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Comprehensive housing study confirms trends, invites action

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Standard financial advice dictates that one should spend no more than 30 percent of take-home pay on housing. Yet according to a recent housing needs analysis for the Roaring Fork Valley and parts of the Colorado River Valley, residents are collectively overspending that mark by $54 million per year. That money is not being saved for down payments on homes, emergency funds, retirement, or even being spent on more frivolous purchases. It is being lost to non-local interests and corporate coffers.

That finding is one of dozens outlined in the Greater Roaring Fork Regional Housing Study, which relied on data gathered from surveys of 2,111 locals (an unusually high number of respondents). A national economic consulting firm conducted the study, with input from representatives of local municipalities and counties. Although it would be impossible to cover all the findings of the 165-page report, a few key takeaways stand out.

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According to the study’s Executive Summary, the valley has a 2,100-unit shortfall in housing for households at 60 percent of the area median income and less, and a 1,900-unit shortfall for households between 100 and 160 percent of that number. That means both people who are just scraping by as well as those doing fairly well for themselves are hard-pressed to find housing.

Astoundingly, more than 26,000 workers cross paths in their commute every day, primarily along the Highway 82 and Interstate 70 corridors, as they leave their area of residence and travel to their area of employment and back. This beehive of traffic impacts roads, quality of life, and the environment, according to the study.

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The population is aging and retiring; over the next 10years, the population over 65, which is considered out of the workforce, will increase by 60 percent here. This could have drastic effects on cultural cohesion, as aging individuals will rely more on younger populations who will be even less likely to afford to live here.

Lastly, non-local property ownership and short-term rentals put undue pressure on the housing market which impacts the workforce and the permanent population.

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Carbondale in particular is looking unmanageable as a permanent home for anyone but the highest income earners. The average rent reported by respondents is $1,561 per month, compared to approximately $1,231 nationwide (this includes all types of rental situations). The high rental costs added to the generally high cost of living in the mountains makes saving for a down payment on a home difficult even on plush salaries. Considering the average home price in Carbondale is about $720,000, coupled with typical financial wisdom that one should be prepared to make a 20 percent down payment on a home, fully 70 percent of Carbondale survey takers reported they were unable to do so.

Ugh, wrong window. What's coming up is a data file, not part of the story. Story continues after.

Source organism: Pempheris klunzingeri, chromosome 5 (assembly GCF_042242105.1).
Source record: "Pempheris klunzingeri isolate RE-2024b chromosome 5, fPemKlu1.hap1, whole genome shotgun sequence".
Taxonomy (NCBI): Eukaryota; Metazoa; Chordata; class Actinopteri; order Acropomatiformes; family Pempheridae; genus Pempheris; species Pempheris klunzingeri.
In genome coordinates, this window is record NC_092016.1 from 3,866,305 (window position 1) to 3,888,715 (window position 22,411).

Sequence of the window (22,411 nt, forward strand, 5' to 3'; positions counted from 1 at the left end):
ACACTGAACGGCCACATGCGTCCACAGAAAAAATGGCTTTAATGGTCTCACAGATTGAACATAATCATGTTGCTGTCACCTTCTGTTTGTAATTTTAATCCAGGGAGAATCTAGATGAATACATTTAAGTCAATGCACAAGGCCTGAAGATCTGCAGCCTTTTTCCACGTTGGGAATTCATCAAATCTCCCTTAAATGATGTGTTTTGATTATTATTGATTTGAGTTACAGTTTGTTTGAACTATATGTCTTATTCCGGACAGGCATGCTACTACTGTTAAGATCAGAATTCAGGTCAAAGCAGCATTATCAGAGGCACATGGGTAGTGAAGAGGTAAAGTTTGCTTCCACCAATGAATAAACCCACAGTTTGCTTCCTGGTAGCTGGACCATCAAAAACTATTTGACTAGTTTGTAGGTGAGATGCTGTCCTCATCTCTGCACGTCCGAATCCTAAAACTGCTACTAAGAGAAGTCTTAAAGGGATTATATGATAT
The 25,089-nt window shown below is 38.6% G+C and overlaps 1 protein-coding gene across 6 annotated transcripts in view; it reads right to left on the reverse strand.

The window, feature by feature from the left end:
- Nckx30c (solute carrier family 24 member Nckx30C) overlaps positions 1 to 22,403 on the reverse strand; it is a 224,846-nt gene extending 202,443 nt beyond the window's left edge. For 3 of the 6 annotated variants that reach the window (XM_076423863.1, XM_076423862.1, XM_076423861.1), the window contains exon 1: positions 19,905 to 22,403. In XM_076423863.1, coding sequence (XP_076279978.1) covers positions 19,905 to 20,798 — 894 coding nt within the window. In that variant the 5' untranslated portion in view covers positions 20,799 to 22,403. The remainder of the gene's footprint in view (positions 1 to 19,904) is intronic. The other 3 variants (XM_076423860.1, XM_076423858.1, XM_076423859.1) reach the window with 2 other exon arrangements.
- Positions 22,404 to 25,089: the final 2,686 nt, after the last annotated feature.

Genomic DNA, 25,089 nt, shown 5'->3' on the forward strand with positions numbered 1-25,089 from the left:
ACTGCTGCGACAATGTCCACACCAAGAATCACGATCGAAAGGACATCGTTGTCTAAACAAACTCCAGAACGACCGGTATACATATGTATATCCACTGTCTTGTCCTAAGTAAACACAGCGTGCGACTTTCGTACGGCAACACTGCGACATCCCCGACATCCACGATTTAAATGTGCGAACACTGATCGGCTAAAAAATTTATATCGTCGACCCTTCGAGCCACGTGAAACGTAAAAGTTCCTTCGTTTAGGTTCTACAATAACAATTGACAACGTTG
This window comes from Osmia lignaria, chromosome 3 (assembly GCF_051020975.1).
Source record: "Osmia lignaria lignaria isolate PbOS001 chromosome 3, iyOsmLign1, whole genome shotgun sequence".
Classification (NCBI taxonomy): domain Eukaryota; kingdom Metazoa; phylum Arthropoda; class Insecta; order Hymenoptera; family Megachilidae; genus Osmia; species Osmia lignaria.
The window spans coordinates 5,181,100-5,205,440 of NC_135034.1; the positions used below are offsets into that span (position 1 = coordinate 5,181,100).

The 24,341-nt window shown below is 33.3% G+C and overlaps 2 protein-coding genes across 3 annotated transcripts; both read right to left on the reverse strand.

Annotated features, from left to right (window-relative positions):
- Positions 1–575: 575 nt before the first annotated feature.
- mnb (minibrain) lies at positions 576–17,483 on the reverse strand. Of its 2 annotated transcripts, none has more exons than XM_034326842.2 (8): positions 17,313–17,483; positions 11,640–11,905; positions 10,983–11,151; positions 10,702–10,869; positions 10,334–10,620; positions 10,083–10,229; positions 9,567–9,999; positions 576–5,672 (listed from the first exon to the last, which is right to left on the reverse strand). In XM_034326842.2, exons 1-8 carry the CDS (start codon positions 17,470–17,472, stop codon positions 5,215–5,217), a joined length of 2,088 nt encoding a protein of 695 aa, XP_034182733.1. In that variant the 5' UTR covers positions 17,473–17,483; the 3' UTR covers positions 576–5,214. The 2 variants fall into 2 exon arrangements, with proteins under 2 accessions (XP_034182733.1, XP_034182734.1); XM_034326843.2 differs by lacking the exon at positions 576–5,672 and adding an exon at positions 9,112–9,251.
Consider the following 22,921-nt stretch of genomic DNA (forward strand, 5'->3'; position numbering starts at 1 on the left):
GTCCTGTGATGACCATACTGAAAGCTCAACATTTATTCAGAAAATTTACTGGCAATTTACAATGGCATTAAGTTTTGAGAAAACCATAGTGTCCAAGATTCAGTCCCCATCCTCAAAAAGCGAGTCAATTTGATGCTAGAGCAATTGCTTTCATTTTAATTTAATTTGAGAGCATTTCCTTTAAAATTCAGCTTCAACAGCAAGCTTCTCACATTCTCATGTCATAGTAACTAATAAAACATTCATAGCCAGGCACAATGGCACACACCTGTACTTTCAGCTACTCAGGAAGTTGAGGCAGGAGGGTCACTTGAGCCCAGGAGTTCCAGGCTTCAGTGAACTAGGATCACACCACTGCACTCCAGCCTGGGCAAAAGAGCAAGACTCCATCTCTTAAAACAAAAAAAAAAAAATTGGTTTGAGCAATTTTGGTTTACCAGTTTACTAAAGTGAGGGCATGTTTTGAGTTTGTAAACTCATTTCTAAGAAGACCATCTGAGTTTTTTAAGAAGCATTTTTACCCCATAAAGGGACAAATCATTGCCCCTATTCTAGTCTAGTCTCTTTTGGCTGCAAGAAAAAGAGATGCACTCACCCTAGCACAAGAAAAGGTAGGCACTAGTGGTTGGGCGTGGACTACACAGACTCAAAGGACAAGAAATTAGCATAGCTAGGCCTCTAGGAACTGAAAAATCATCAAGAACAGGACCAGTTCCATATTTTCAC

“The greater Roaring Fork region would be up there with San Jose, California, and San Francisco, and New York, and every market that has been struggling with affordability,” said David Schwartz, Executive Vice President for the consulting firm during a public meeting in El Jebel. “It’s entirely obvious that the higher the rental rates are relative to median wages, there is diminished ability for people to climb up out of that. I think the trend is perpetual cost burden in this area, where if you cannot get a toehold on ownership, you might never get a toehold on ownership. It’s a travesty, it’s almost a crime, not to allow people this kind of an opportunity.”

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Although the economics firm, Economic & Planning Systems, Inc., did not offer any next steps to solve the problems identified in the study, many participants in the audience were vocal about the need for real change to address housing affordability in the valley.

“We have allowed housing to continue to be a fairly parochial issue,” said Carbondale Trustee Heather Henry. “We have now been looking at this housing issue for a generation and a half and have not broken out of that particular mold.” She said that while the valley will continue to make do whether or not these issues are addressed, she pleaded that the community not ignore “some timebombs” revealed by the study.

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She spoke of forming a multijurisdictional housing authority to streamline efforts throughout the region, increasing homebuyer education, secure grants to subsidize down payments, and support public/private partnerships. Current land use inclusions to help and support.

“The consideration of doing this collectively is an important one,” said Henry. “We know we do things a lot better when we do them together.”

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